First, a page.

Jardine did not live long enough to enjoy his victory and retirement. After a long struggle with stomach cancer, he died in 1843, aged 59. The fates were kinder to Matheson, who retired to Scotland in 1842, where he bought the island of Lewis for two hundred pounds sterling. He died peacefully in Menton, France in 1878, at the age of 82. The company was carried on by their nephews, and evolved into the Jardine Matheson conglomerate, headquartered in Hong Kong but now incorporated in Bermuda. Somewhat ironically, Singapore’s own share of the opium market began to decline from the 1840s onward, although the local opium concession contributed nearly half of the government revenues for most of the 19th century.

There were other Scots of course, whose achievements in Singapore were more benign, such as Dr Robert Little (1819-1888), an Edinburgh surgeon, who warned about the dangers of opium addiction and condemned the opium trade; his two younger brothers John Martin and Matthew Little, who founded the department store John Little and Co in 1853 in Commercial Square (present-day Raffles Place), which became the premier department store in Singapore until it was taken over by Robinson and Co in 1955; and Charles Andrew Dyce (1806-1864), the Aberdonian merchant, architect and artist, whose delicate sepia and watercolour paintings of early Singapore are now housed in the National University of Singapore Museum.

One of these deserves special mention, since his work produced a major benefit for his countrymen back home. Dr William Montgomerie (1797-1856), another Aberdonian, came to Singapore with Sir Stamford Raffles in 1819, the year the settlement was founded. In addition to serving as senior Surgeon until 1844, he started a plantation at Bukit Selegie. None of his crops flourished, but one day he made an interesting discovery. Walking along the edge of his plantation on a very hot day, he noticed a woodcutter paring a log with his parang. Although the man was sweating profusely, he never lost his grip on the handle of his blade. When he questioned the man, the woodcutter told him the handle was made from the sap of the gutta-percha tree, which he identified for him in the jungle. He told Montgomerie that when the sap was collected, it hardened, but would grow soft again when placed in hot water. There it could be formed into any shape, and would set firm into that shape when it was removed from the water.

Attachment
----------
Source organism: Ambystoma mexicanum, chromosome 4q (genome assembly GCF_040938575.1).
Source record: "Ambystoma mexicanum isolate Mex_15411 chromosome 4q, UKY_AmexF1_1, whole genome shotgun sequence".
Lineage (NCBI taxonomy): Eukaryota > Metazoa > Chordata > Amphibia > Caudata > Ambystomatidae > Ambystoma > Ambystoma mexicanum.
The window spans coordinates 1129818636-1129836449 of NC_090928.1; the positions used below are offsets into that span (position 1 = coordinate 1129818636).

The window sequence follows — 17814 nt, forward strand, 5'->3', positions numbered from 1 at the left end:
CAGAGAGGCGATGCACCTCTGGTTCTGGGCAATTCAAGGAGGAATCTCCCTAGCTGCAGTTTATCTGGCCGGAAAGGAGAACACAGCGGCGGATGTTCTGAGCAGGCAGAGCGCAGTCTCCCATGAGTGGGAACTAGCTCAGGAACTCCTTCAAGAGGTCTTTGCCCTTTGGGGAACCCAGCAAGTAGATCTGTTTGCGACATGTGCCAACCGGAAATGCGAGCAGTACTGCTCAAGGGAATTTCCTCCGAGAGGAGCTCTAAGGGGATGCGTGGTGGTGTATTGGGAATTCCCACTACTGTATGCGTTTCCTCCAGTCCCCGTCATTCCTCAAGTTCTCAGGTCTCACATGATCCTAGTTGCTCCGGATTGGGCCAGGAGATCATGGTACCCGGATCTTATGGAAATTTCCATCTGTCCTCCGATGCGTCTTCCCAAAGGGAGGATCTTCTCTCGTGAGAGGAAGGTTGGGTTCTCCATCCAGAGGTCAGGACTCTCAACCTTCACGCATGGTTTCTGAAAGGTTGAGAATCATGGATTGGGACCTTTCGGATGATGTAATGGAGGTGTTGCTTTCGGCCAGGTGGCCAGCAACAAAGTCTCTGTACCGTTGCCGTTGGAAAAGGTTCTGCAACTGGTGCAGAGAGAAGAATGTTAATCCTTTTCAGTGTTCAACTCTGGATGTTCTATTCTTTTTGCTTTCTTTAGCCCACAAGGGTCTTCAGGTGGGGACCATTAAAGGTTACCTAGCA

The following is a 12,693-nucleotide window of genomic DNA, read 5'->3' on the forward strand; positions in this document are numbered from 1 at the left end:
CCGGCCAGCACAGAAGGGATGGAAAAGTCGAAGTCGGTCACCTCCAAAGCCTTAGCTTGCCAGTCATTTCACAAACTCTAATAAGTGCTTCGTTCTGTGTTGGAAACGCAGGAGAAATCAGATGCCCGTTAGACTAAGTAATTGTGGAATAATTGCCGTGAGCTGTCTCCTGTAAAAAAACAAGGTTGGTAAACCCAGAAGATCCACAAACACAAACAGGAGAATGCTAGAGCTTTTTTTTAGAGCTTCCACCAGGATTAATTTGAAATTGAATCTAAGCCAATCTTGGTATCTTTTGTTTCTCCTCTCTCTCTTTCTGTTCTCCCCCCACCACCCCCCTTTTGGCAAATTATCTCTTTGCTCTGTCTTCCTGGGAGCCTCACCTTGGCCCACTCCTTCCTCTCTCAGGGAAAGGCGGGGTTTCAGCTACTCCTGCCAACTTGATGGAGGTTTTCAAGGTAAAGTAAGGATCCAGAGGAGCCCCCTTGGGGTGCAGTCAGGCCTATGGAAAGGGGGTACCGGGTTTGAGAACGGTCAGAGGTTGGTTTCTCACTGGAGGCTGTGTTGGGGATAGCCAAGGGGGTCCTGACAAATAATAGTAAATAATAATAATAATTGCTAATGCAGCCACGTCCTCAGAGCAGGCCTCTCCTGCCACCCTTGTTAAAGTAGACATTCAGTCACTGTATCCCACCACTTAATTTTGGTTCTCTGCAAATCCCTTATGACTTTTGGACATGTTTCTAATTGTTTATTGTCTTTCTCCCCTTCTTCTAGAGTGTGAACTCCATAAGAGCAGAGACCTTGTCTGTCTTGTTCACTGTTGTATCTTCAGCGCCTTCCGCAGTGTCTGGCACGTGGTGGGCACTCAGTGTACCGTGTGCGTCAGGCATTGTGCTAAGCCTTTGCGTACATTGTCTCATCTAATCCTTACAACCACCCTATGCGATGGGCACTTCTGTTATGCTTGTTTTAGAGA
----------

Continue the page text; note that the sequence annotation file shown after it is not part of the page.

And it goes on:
Montgomerie thought that the sap would be very useful in making handles for surgical instruments. He wrote an article on its properties and sent some samples to the Medical Board in Calcutta, and, through his brother-in-law, to the London Society of Arts in London. Early attempts to use gutta-percha for surgical instruments were not successful, but it was soon after used in the insulation of telegraph and submarine cables. Then in 1845 the Reverend Robert Adams Patterson (1829-1904) created the first ‘gutta’ golf ball in Carnoustie, by hand rolling balls from lumps of gutta-percha that had been softened in boiling water. These cheaper balls quickly came to replace the much more expensive leather balls stuffed with chicken and goose feathers, which Patterson had not been able to afford as a poor student at St Andrews. They revolutionised the sport by making the game accessible to the common man, for which generations of Scots are surely grateful. Gutta-percha became an important Singapore export, and made personal fortunes for Diang Ibrahim (1810-1862), the Malay Temenggong of Singapore and Johor, and his Scottish business partner, William Wemyss Ker.

A final coincidence. The author recently came upon an obituary in The Scotsman, which reported that Charles ‘Harry’ Wilken passed away prematurely in January 2010, aged 61. He had joined Jardine Matheson in 1972 and risen through the ranks to become president of Jardine Matheson International Services in Bermuda, the local ‘Tai-pan.’ (www.scotsman.com/news/obituaries/charles-harry-wilken-president-of-jardine-matheson-international-1-788031)

Harry Wilken and the author both came from Elgin, and Wilken was his patrol leader in their local scout troop.

Singapore Saga 2: Chasing the Dragon by John D Greenwood is published by Monsoon Books at £8.99. Out now.